The audacity of sociology

There once was a campaign consultant who wanted his candidates to have only three qualities. First, he insisted that they have lots of money. Second, his clients must have the ability to keep their mouths shut. His third requirement was that they be intelligent, but he confided that he cared only that they be smart enough to understand his reasons for keeping their mouths shut. This past week, Sen. Barack Obama (D-Ill.) inadvertently demonstrated the importance of a candidate being smart enough to know when to shut up.

I’m referring, of course, to Obama’s dissertation on the sociology of “bitter people.” His awkward analysis reminded me of something I have observed about youthful candidates from both parties.

Younger candidates with lots of education are frequently burdened by a faux familiarity with social and behavioral sciences. Their supposed expertise in the corpus of sociology, social psychology and related topics often makes smart lawyers like Obama say and do dumb things.

This all stems from the educational establishment’s efforts during the post-Vietnam years to make social sciences a standard part of the curriculum, even in K-12 schools. Today, it’s in full flower.

Obama’s daughters will get an even bigger dose of social sciences than their dad got. If you don’t know what’s happening in schools these days, check out the Fox network’s “Are You Smarter Than a 5th Grader?” on Thursday nights. Based on real-world school curricula, the program poses elementary-level questions in a category of social science, as in “I’ll take a third-grade social science question for $25,000.” Social sciences are on a par with math, spelling and even solid sciences like geology and health. I don’t know the precise chronology of when this upgrade of the social sciences occurred, but it permeates every level of education today, from kindergarten through grad school.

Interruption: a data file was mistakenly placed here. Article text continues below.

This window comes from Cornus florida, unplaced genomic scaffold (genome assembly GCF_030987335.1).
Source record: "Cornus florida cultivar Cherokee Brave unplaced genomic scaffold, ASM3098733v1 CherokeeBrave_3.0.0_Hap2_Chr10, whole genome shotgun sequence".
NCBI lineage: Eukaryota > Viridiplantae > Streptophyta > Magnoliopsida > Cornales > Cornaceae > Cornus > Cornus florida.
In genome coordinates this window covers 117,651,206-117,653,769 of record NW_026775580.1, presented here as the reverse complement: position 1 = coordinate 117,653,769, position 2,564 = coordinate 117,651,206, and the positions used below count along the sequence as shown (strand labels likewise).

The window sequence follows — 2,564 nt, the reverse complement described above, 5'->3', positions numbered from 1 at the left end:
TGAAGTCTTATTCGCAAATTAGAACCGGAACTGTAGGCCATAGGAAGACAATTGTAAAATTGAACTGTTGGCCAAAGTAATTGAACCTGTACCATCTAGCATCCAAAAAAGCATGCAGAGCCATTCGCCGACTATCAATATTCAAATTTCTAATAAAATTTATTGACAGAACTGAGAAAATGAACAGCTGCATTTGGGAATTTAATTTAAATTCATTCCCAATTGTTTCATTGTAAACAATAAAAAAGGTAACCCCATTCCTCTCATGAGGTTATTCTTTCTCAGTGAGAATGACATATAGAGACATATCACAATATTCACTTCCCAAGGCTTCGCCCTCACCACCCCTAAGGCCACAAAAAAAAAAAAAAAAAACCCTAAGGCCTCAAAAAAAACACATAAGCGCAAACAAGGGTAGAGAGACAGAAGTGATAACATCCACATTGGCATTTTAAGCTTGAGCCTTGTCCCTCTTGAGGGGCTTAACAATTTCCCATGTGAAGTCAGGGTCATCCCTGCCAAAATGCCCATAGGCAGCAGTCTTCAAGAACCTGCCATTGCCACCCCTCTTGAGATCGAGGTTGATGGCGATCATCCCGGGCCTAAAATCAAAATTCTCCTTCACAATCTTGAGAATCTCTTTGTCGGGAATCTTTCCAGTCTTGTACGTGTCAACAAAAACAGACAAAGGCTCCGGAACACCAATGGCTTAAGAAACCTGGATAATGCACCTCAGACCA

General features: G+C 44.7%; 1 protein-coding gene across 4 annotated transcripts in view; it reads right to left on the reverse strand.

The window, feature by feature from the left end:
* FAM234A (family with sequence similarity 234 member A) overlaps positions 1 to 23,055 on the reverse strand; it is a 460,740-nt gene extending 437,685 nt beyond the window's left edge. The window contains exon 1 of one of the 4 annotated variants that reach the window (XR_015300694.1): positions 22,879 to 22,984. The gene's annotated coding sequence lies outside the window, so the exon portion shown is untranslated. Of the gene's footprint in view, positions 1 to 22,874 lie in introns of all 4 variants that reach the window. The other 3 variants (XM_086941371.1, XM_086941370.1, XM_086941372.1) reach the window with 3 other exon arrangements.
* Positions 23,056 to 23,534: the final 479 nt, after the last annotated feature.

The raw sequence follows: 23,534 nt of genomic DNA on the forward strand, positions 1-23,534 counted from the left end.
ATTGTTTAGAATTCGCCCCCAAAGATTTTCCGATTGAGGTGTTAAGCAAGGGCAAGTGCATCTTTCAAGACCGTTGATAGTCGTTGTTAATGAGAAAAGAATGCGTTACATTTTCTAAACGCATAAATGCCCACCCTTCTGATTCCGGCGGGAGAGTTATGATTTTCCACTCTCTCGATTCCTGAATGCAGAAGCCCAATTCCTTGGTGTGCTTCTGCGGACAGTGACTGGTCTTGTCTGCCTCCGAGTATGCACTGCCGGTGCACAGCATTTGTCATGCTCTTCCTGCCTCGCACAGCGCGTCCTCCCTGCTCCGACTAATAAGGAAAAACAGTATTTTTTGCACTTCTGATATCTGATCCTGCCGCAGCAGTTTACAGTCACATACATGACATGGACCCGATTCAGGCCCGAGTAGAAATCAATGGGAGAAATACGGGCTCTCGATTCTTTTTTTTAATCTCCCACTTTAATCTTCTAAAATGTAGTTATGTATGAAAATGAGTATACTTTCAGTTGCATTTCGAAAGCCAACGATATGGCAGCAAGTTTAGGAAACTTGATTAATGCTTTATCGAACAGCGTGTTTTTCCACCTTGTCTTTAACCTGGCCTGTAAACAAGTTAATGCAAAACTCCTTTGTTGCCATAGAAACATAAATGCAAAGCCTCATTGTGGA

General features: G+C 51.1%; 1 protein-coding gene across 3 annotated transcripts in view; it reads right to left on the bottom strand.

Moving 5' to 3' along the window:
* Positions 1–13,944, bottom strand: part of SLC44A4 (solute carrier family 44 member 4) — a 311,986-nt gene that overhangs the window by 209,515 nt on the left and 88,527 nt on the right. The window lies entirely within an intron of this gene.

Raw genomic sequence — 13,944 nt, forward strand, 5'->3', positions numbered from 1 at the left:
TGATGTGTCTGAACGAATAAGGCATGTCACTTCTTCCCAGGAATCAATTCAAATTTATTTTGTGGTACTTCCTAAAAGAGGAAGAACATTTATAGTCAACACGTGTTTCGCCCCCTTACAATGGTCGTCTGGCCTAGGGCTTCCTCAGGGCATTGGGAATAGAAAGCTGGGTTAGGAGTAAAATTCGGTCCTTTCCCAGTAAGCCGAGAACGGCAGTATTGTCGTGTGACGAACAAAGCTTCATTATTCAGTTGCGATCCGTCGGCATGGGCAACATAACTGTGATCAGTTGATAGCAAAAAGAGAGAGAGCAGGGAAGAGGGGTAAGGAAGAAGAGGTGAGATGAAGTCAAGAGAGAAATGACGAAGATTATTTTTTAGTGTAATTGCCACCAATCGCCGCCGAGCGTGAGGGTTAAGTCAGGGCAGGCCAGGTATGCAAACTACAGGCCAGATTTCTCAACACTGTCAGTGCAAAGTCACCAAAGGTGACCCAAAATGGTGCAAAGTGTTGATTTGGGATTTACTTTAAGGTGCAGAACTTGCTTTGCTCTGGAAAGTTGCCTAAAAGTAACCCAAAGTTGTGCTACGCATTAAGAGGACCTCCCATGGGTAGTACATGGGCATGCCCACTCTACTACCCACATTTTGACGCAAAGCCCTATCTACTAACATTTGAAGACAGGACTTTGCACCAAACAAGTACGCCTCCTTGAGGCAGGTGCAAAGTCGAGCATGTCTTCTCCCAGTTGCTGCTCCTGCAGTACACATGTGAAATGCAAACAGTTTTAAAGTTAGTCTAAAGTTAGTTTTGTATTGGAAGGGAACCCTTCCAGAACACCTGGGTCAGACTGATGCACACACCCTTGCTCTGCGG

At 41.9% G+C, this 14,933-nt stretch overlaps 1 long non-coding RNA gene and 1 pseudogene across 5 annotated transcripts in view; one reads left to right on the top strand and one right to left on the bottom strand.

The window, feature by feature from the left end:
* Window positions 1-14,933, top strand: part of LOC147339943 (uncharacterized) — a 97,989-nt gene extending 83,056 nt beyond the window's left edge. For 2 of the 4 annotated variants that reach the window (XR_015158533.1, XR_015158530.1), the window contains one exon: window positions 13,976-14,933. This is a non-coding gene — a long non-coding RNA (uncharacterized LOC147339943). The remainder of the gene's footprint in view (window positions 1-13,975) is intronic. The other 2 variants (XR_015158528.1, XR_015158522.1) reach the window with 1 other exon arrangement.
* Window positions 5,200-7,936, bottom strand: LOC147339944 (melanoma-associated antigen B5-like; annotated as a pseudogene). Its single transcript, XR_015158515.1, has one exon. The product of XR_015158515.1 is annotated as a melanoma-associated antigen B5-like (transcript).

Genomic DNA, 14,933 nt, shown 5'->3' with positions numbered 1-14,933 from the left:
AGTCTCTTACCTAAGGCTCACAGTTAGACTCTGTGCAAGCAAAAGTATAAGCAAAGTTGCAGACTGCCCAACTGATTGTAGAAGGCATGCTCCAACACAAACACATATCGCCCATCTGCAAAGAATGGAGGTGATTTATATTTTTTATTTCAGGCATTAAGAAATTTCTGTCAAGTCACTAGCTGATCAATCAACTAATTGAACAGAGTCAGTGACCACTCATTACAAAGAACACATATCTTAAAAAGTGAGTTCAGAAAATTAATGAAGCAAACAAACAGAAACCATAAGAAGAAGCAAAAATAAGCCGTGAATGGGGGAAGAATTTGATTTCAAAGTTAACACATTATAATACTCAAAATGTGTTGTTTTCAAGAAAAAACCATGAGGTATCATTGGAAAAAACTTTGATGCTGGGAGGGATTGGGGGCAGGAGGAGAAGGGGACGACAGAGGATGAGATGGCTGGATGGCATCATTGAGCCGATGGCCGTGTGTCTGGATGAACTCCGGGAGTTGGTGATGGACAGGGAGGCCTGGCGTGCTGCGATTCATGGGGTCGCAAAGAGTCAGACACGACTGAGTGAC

Earlier generations of students like Sens. John McCain (R-Ariz.) and Hillary Rodham Clinton (D-N.Y.) weren’t burdened with learning concepts like social distance theory or cognitive dissonance reduction. They were too busy learning to read, write and do math problems. The closest they may have gotten to a social science would have been economics (and most economists would shudder to think of their discipline being classified as a social science or a subject that politicians speak about extemporaneously). So when a question comes along that would better be left to the successors of C. Wright Mills on today’s college campuses, the old-timers know what to say: nothing.

A young politician who has had a single course in geology would probably be reluctant to discuss the geological factors occurring as a prelude to a volcano erupting. But that same politician, armed with a course in sociology, has no reluctance to discuss a topic like “bitter people” and their response to adversities. It’s because — I suppose — the social sciences are all about us, the human people.

Because the politician is one of the smarter human people who interacts all day as a “participant observer” studying other, less intelligent, people he encounters, and he’s had a course in the science of people, he’s an expert. So he gabs about what he “knows.”

Obama’s infatuation with social science is profound. During Sunday evening’s Compassion Forum, the senator was asked to comment on faith-based abstinence programs designed to combat AIDS in Africa. As a good politician, he initially told his questioner what he wanted to hear, but then went on to speak of his enthusiasm for behavioral modification programs that are proven effective by “the science” of AIDS prevention research. He said this with the assurance that such knowledge indisputably exists.

Someone needs to intervene and tell young politicians like Obama that even most social scientists themselves are frequently hesitant to unequivocally extol the “hardness” of their research.

Hill is director of Hill Research Consultants, a Texas-based firm that has polled for GOP candidates and causes since 1988.